Did you know there are five common reasons smart women overeat? They have nothing to do with food and they aren’t addressed by most of the weight loss or food plans out there. Today I’ll tell you all five of them, how having just one means you need to know about the others, and what you can do to outsmart these sneaky overeating triggers.
You’ve probably heard people use the term “overeating triggers”. Food is complicated and there are a number of things in our world, inside our minds, and in our physiology that can become triggers for overeating. Things like stress, a frustrating conversation, or having too much to do can all lead to overeating. It’s so easy to reach for something to eat in these situations because you want to “feel better.” The thing is, food doesn’t really solve the problem or address the Hidden Hunger that is causing us to overeat.
There are five very common reasons that smart, busy women get stuck in cycles with overeating. Let’s break down each one and talk about why you need to know about all five.
Five reasons women overeat
- Stress. Obviously, this trigger can easily lead to stress eating.
- Emotions. Strong emotions, emotions you’re not sure how to deal with, or emotional situations (like conflict) that you tend to avoid or feelings that you try to push down – responding to emotions may be the biggest reason that smart, busy women reach for something to eat when they’re not hungry. Emotional eating has sabotaged a lot of good intentions.
- Being too busy. This is an overeating trigger that many women overlook. When you’re too busy, it’s so tempting to reach for something to eat to take the place of something else, to overeat because you’re not paying attention – you’re focused on other things, or to overeat because you got too hungry because you were too busy to feed yourself well earlier in the day.
- Exhaustion. Sleep deprivation, poor sleep, and low energy cause a lot of overeating. We eat to perk up, to distract ourselves from our tiredness, and when we’re sleep-deprived, we’re physiologically hungrier. Exhaustion causes hunger and cravings to overeat.
- Avoidance. Have you ever found yourself eating when you aren’t really hungry just to zone out or not think about things? Sometimes overeating happens because you want to avoid the next thing on your to-do list, whether it’s writing that report, or getting ready for bed. Eating to avoid often shows up when we’ve got any of the other reasons to overeat going on. You eat to avoid when you’re too tired to deal with what’s in front of you, or you’re too stressed, or too busy, or you just don’t have the bandwidth to feel what you’re feeling. Avoidance eating is a major reason for mindless eating.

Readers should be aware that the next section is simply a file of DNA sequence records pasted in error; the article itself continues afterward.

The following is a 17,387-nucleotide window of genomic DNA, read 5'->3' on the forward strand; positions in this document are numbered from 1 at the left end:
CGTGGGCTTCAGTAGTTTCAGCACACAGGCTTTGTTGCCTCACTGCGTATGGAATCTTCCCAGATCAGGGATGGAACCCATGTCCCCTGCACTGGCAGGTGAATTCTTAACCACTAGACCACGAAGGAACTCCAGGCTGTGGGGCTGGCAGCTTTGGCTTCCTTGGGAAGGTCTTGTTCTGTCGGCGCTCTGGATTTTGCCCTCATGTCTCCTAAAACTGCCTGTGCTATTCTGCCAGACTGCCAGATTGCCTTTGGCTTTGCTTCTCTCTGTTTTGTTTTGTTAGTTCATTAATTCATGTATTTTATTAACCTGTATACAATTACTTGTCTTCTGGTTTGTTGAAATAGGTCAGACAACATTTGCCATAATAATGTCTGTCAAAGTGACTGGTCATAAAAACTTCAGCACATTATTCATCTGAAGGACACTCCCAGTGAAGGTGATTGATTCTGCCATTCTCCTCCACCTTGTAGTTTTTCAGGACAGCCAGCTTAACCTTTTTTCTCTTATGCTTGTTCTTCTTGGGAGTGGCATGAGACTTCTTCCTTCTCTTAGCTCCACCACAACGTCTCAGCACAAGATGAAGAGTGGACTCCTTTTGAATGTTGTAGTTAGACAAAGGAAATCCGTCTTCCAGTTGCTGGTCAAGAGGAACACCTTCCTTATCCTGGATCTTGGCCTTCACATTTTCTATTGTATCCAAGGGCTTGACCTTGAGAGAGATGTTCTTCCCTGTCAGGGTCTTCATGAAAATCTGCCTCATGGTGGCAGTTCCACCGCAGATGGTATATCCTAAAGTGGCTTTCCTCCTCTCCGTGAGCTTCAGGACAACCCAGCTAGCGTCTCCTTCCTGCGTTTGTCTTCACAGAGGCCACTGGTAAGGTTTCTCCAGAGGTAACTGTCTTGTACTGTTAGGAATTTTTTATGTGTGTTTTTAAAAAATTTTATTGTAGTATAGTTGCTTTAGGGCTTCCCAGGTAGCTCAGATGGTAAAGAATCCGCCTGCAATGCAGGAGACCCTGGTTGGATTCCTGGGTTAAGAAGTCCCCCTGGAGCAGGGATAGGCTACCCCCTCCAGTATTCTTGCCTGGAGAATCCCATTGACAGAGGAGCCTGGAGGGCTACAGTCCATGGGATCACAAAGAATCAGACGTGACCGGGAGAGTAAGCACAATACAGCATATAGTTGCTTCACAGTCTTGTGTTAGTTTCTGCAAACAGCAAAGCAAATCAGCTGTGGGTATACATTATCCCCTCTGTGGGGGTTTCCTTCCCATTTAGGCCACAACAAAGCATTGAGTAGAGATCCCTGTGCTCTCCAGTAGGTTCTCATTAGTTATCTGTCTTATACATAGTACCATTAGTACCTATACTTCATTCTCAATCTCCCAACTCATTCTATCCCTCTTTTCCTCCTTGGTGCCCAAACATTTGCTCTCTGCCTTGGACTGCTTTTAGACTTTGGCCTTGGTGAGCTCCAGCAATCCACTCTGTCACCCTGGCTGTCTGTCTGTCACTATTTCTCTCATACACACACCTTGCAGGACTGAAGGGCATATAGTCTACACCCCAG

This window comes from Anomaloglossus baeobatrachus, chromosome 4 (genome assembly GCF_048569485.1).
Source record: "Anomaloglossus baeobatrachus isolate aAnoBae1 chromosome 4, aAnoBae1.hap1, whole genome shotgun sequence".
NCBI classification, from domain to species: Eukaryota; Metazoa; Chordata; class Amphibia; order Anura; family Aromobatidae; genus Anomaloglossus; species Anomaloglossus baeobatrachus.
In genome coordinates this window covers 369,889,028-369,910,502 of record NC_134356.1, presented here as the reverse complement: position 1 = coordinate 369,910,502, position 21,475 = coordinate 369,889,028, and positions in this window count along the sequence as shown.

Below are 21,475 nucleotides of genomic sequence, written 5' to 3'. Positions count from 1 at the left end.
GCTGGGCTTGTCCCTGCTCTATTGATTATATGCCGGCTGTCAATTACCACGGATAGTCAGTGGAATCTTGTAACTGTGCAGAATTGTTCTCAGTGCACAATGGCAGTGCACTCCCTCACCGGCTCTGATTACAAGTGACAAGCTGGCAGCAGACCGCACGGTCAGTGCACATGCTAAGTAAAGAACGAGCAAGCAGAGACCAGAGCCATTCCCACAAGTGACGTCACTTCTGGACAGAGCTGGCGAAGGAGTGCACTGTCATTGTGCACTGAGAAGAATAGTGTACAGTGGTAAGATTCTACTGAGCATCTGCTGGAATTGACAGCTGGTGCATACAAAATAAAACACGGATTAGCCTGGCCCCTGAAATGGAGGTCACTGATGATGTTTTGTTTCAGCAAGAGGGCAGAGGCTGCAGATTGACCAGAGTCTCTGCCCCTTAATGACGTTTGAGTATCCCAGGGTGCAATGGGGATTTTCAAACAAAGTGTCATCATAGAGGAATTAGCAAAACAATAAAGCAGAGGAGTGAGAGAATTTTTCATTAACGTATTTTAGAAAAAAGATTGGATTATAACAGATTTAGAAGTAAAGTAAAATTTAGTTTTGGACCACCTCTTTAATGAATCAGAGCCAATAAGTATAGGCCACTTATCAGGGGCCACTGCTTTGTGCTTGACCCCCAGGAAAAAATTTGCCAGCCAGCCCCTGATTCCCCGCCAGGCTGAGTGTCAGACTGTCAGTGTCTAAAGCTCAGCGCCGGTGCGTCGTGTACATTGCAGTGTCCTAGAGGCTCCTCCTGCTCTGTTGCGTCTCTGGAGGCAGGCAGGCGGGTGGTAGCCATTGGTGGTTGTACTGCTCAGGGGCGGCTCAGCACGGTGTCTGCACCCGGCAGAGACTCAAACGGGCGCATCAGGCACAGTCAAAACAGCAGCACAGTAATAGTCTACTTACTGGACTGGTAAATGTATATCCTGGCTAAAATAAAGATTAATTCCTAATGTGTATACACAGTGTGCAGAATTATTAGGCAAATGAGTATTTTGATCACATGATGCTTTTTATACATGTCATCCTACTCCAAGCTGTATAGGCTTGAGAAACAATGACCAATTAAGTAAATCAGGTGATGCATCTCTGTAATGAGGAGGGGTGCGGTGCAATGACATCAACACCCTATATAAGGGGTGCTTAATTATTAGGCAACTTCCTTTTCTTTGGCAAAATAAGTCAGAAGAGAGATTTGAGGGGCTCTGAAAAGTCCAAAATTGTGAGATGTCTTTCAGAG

Do you notice anything about these five reasons?
They tend to travel together. If you’re struggling with one of these reasons, you’re likely to be struggling with two or three or even all five. Being too busy makes stress and exhaustion more likely which can lead to eating to avoid. The reasons you overeat can create vicious cycles that can feel really hard to break.
This is important: In the big picture, you can either take care of these needs – which deflates your urge to overeat and literally makes a lot of cravings go away – or you can keep fighting with these needs and trying not to overeat in spite of them.
Needs that you’re trying to manage with food become Hidden Hungers, and fighting Hidden Hungers all the time becomes a constant battle of willpower. It’s a battle that’s exhausting and unwinnable.
The good news is that once you know the reasons you’re overeating you can start to find ways to address them. You can stop fighting with your eating and start creating peace with food and freedom from overeating.
Here are five smart steps to stop overeating in a way that lasts.
- Respect the reasons you’re overeating and make it a goal to start getting your real needs met (instead of reaching for a cookie). If you haven’t checked out my video The Reason You Overeat, now would be a great time to do so.
- Start gathering tools and strategies for the emotions and feelings that you find challenging or that you know can trigger overeating for you.
- Be honest with yourself about how guilt and self-blame and being hard on yourself might be impacting your overeating. It’s time to tackle this and I’ll be sharing more tips about this in future videos.
- Remember that you’re busy, and you might be stressed and overwhelmed as well. Keep your expectations reasonable and do-able. Small steps add up. Expectations that are too big just keep you frustrated and endlessly starting over.
- This fifth step is critical. When it comes to overeating, it’s not enough to know what you don’t want to do – like don’t eat those cookies! Success happens when we know what to do instead. This is exactly the topic I’ll be covering in the next video “What to do instead of dieting”.
See you then,